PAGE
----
There is growing global public support for action on Climate Change. Marches held in December 2015 throughout Ireland and the developed world called for urgent and meaningful agreements in the Conference of the Parties (COP21) being held in Paris. The people clearly want the climate problem addressed.
In 2016, Ireland’s energy policy for the period to 2030 was published and our citizens had an input into this, too. See the Background section below for details of that process.
All this is good news, as effective climate change action – or even an energy policy – cannot have a realistic chance of success without widespread public acceptance of the need for sustained change in how we use energy and in the type of energy that we use. So far, so good.
But selecting the optimum mix of energy types and energy end uses is technically challenging. It requires detailed analysis of all the options by a qualified and experienced team who can determine how to lower emissions in the most affordable manner while keeping supply reliable and secure. This should be conducted having appropriate regard for public opinion.
This is unlikely to happen in the case of nuclear, however, and this could be a serious error on behalf of the policy-makers. After all, nuclear power is acknowledged as one of the lowest available emitters of greenhouse gases and can also produce electricity at very competitive prices. That is why new nuclear power is currently being built or planned in Britain, France, Finland, Bulgaria, USA, China, India, South Korea and elsewhere.
Suspicions that nuclear is not being considered impartially in Ireland are supported when you consider:
- Power generation by nuclear fission is not permitted under section 18(6) of the Electricity Regulation Act, 1999
- Nuclear fission electricity generating stations cannot be authorised under section 37K of the Planning and Development (Strategic Infrastructure) 2006 Act
- Our existing 2007 Energy Policy rejects Nuclear “for reasons of security, safety, economic feasibility and system operation”, none of which stood up well to scrutiny then or now. Smaller and cheaper nuclear power is currently being licensed in USA and elsewhere, while public opinion has not been adequately sought as to its acceptance.
- The Energy Green Paper states that nuclear is not a “zero carbon” technology, but fails to mention that there is no such thing as a zero-carbon power technology. Nuclear is widely acknowledged as being as low in carbon emissions as wind, solar, hydro and the other low-carbon technologies. This could indicate an anti-nuclear bias.
- During the Green Paper consultation period, the Minister for Energy correctly said that in order for us to end our reliance on oil and gas, the nuclear option must be considered. No subsequent effort was made to have such a debate, however, nor was any attempt made to educate the public so that any such debate would be informed.
- There is no mention of Nuclear having been considered at any of the ten Green Paper consultation seminars held throughout Ireland in 2015, while wind, solar, hydro and even biomass were reported on.
As some Irish political parties are also anti-nuclear by official policy, it is unlikely that nuclear will be impartially considered by any Government Department.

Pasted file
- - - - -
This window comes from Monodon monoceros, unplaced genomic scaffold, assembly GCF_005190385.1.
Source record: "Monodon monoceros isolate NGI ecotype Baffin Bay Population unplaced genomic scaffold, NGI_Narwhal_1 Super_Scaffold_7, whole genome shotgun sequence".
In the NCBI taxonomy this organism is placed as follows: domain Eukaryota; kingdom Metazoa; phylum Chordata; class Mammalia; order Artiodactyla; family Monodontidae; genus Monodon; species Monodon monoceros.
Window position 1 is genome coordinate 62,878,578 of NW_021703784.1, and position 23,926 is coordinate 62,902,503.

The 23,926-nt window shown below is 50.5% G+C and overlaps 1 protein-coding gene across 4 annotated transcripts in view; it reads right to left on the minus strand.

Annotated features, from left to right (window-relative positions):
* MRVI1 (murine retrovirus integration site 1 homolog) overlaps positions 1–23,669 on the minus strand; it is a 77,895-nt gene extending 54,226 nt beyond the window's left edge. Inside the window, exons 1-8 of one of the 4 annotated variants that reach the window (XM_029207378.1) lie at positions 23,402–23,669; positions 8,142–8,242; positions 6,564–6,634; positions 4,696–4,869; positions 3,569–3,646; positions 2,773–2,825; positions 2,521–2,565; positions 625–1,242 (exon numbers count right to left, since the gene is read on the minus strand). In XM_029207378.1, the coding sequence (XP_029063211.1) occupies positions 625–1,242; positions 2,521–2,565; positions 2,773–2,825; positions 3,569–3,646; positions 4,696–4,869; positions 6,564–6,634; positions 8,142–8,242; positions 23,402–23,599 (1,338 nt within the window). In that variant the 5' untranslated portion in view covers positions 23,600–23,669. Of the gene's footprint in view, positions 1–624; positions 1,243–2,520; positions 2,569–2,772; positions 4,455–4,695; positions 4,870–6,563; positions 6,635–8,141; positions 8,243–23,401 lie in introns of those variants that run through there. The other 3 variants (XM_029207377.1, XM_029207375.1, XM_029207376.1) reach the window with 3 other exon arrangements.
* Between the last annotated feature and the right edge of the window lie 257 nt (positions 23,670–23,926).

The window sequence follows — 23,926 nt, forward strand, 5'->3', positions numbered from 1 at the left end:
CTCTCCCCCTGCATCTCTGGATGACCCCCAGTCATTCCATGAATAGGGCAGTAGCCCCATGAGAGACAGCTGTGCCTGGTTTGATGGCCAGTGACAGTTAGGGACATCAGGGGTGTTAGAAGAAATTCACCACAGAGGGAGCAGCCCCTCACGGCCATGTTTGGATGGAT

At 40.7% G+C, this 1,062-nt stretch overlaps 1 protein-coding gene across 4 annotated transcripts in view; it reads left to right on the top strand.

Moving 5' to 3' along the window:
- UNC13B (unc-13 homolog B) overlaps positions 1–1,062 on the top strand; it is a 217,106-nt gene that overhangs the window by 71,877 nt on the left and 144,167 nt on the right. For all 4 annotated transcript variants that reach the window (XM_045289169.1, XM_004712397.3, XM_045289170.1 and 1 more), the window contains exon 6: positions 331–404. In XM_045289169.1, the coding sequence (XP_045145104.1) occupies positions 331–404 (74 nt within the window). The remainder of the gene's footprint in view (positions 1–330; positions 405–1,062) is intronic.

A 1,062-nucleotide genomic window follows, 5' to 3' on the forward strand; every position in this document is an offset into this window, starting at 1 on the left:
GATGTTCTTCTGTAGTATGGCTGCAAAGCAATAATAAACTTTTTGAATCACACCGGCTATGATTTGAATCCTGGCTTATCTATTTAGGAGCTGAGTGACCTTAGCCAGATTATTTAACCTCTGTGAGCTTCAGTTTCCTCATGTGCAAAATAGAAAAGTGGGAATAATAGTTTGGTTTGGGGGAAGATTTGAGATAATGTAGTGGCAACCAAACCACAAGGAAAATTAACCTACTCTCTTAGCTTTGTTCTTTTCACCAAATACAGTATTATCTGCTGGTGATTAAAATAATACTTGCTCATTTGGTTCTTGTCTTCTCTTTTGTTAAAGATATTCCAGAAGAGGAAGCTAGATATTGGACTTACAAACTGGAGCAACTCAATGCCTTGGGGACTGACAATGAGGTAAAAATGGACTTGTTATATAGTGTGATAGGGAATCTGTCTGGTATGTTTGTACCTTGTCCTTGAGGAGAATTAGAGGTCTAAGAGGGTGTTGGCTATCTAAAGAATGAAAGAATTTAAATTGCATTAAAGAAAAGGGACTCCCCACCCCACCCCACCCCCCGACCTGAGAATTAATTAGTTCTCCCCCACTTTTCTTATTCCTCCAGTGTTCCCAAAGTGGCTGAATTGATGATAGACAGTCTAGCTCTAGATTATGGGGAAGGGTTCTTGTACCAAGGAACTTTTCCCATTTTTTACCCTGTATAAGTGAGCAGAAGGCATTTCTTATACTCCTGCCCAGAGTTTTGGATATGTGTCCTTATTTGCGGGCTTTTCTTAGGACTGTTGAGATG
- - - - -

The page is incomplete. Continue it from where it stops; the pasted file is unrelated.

Whether nuclear power has a future in Ireland in the next 20 years could be considered by an independent group of energy experts in a relatively short time-frame. If they conclude that Nuclear is not likely to be an option for Ireland on technical grounds, then let that be known and we can all plan for a medium-term future without it.
If Nuclear is technically a good solution for Ireland but we decide to reject it on the grounds of educated public opinion, we can then also plan for a medium-term future without it. A 2015 on-line poll suggests that there are grounds for believing that a majority of Irish people would welcome a debate on Nuclear here. Here’s the result as of 1 December 2015:
Poll: Should Ireland consider nuclear power?
If we decide, following a rational process, to forego nuclear power in favour of other low carbon technologies we will then be better prepared to accept the economic and environmental consequences of that decision. The cost of failure is so high – from both an economic and an environmental perspective – that we owe it to ourselves and our dependants to rationally investigate all the potential solutions to help us solve this most difficult of problems.
The sooner we take up this challenge in earnest, the earlier we will make real progress towards creating a sustainable future for all.
Energy Policy Background: The Green Paper on Energy Policy in Ireland (launched in May 2014), began public consultation on our energy policy for the medium to long-term. The Policy Paper sparked a lot of interest with the public and 1,241 written submissions were made. Here’s a summary of the Green Paper consultation responses – pdf 806 kB.
The final Energy Policy White Paper was published in December 2015 and identifies actions that will reduce Ireland’s energy-related carbon emissions by between 80% and 95% (compared to 1990 levels) by 2050. The focus was on renewables, community schemes, energy storage, energy efficiency, biogas and transport. Consideration of nuclear was deferred to a series of National Energy Forums to be held in 2016.
The 3 key pillars of energy policy are to focus on security, sustainability and competitiveness. While energy plays an important role in driving economic activity, we must reduce our carbon foot print and dependency on fossils fuel and take advantage of energy efficiency initiatives.